In its new gender strategy for the period 2021-2025, the African Development Bank has unveiled its gender vision for the next five years. The pan-African development institution plans to “transform the continent’s key sectors into accessible opportunities, where women, girls, men and boys, regardless of their origin, benefit from access and equal control over productive resources and benefit from infrastructure and support services to flourish.”
The 60-page document underlines, in particular, that the AfDB will implement its strategy while respecting its political commitments emanating from the African Development Fund (ADF)-15 and the general increase in the capital of the Bank.
The AfDB intends in its strategy to strengthen gender equality and empower women and girls in its five priority areas, the “High 5”. It intends to integrate the gender dimension into all national and regional operations. It will also strive to classify 100% of its public sector operations using the Gender Marker System.
In addition, the AfDB will make the necessary investments to deploy gender specialists, create knowledge products on gender equality and build the capacity of its staff to ensure that women, men, boys and girls benefit equally from Bank-financed operations.
Priority will also be given to interventions aimed at strengthening gender equality and the empowerment of women and girls by selectively focusing on areas in which the Bank can demonstrate concrete comparative advantage and added value.
The gender approach in member countries will be strengthened and interventions will be carried out taking into account the contexts and priorities of each country. The Bank will therefore continue to invest in the production of country-specific gender data and knowledge in order to improve its understanding of the constraints specific to each country.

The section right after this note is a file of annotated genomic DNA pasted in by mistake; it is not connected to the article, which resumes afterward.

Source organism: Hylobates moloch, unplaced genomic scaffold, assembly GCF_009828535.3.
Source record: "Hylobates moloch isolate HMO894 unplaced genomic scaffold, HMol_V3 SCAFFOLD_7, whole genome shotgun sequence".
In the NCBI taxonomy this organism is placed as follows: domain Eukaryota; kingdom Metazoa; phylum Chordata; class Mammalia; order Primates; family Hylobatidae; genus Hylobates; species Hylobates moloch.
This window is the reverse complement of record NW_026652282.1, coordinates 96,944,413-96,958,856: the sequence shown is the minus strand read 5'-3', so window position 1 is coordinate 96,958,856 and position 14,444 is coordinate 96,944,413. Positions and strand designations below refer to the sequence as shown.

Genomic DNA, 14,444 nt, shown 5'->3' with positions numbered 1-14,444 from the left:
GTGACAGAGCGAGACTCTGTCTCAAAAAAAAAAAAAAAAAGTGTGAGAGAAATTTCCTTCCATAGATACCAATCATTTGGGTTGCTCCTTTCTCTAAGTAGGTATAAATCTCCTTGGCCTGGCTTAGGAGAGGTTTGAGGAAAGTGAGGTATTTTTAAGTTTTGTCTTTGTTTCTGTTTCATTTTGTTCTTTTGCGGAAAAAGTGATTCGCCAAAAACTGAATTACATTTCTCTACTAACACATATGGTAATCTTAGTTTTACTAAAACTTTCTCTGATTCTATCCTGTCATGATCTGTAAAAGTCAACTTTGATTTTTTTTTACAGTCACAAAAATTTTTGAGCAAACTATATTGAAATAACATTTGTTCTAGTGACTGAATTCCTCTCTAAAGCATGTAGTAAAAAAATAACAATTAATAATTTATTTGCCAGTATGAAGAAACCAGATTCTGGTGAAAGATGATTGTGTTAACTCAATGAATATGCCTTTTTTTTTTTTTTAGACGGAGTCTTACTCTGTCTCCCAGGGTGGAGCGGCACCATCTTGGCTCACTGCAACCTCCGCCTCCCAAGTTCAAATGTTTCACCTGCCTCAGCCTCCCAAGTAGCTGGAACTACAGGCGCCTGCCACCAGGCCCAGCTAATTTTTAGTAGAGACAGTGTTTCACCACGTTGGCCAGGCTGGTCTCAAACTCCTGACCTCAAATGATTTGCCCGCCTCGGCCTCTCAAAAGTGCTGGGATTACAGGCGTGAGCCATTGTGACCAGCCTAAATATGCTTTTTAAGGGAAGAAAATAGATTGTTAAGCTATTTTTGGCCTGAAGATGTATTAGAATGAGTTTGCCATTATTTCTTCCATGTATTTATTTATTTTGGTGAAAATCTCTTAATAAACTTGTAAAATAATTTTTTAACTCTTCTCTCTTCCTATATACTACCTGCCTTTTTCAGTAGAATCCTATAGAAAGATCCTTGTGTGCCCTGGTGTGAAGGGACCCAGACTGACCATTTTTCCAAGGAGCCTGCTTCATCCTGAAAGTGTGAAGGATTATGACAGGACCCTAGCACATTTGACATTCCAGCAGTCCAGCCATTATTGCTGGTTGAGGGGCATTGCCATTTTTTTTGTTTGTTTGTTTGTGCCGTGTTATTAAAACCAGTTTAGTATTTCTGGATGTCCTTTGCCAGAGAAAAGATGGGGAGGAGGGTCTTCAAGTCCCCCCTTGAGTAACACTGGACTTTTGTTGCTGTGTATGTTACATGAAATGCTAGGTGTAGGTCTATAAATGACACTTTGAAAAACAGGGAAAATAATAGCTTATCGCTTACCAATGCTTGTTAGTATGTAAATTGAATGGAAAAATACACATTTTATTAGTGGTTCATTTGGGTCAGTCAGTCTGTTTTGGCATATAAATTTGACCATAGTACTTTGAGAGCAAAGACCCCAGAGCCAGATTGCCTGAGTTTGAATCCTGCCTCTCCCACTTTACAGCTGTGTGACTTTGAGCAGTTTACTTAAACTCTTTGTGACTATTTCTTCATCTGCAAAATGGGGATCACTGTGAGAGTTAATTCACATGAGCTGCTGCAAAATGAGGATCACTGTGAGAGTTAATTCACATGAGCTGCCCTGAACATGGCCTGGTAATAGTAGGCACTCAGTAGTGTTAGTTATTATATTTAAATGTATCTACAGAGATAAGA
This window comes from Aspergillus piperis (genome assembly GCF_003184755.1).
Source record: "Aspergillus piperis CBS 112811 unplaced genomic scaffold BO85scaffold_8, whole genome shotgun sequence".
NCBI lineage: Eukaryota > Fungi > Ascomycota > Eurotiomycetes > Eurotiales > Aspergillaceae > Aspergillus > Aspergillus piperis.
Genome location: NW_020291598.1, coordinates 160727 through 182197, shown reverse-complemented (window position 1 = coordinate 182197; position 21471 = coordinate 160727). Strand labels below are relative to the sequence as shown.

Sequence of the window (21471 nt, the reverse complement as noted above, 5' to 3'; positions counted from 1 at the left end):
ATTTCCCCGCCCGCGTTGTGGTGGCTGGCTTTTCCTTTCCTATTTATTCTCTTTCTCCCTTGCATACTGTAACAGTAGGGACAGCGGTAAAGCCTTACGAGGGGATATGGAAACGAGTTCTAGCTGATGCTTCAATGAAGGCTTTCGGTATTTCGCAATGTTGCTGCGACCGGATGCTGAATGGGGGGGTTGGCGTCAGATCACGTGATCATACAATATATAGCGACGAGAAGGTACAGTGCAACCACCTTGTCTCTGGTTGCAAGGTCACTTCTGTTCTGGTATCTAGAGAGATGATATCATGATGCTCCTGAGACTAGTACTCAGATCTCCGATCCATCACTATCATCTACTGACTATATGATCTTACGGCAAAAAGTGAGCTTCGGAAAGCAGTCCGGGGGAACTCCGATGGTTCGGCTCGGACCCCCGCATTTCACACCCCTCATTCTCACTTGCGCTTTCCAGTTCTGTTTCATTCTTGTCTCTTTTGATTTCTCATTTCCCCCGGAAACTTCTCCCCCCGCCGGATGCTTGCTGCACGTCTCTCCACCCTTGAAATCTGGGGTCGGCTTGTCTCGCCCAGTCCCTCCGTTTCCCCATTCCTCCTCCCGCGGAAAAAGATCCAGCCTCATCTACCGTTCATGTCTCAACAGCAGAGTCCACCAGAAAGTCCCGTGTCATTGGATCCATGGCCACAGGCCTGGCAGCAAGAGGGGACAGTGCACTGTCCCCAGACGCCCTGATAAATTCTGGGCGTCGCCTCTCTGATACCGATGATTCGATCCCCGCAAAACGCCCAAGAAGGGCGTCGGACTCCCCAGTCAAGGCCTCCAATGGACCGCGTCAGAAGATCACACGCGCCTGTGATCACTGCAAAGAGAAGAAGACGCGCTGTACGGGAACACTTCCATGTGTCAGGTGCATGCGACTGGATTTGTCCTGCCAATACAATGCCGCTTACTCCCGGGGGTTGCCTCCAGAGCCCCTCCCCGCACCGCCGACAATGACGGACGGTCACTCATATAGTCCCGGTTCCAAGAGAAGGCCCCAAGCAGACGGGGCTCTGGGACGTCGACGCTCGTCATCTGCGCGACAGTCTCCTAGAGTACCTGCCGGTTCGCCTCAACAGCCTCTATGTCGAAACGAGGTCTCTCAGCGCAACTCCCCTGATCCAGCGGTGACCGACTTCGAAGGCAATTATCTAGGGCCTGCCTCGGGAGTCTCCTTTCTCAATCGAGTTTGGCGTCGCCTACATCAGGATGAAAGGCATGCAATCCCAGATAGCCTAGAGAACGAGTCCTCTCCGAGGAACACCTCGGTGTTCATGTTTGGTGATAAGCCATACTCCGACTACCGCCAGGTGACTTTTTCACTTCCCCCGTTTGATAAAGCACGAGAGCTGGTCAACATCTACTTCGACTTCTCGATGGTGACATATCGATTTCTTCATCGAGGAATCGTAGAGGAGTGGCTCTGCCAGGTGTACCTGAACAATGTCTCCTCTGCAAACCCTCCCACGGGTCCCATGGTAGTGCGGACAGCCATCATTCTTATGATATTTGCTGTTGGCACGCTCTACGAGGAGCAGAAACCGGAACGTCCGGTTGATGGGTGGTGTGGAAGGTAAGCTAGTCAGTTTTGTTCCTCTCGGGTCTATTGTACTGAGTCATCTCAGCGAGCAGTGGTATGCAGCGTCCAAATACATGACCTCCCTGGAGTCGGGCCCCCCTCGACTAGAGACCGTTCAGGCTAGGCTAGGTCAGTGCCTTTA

Finally, the AfDB intends to leverage its mobilising power in the post-Covid-19 recovery process which has disproportionately affected women, girls and young people. Thus, with the support of key partners such as financial institutions, central banks, civil society organizations, among others, it will help regional member countries to rebuild better, to overcome structural obstacles. To this end, it intends to support the financing of short and long-term, gender-sensitive interventions that place women at the centre of the action as essential engines of socio-economic recovery.
In May 2016, the Bank launched the AFAWA (“Affirmative Finance Action for Women in Africa”) initiative in order to fill the gap in access to finance for women in Africa, estimated at $42 billion.
Over the next few years, the institution plans to release up to five billion dollars in funding as part of the implementation of this initiative in favour of women.
The African Development Bank is also committed to building the capacity of financial institutions operating on the continent to increase their interest in the niche of small and medium enterprises owned by women. It also intends to help them adapt their products and services to the types of businesses that women and girls run.
Related articles: INNOVATIVE DEVELOPMENTS FOR GENDER EQUALITY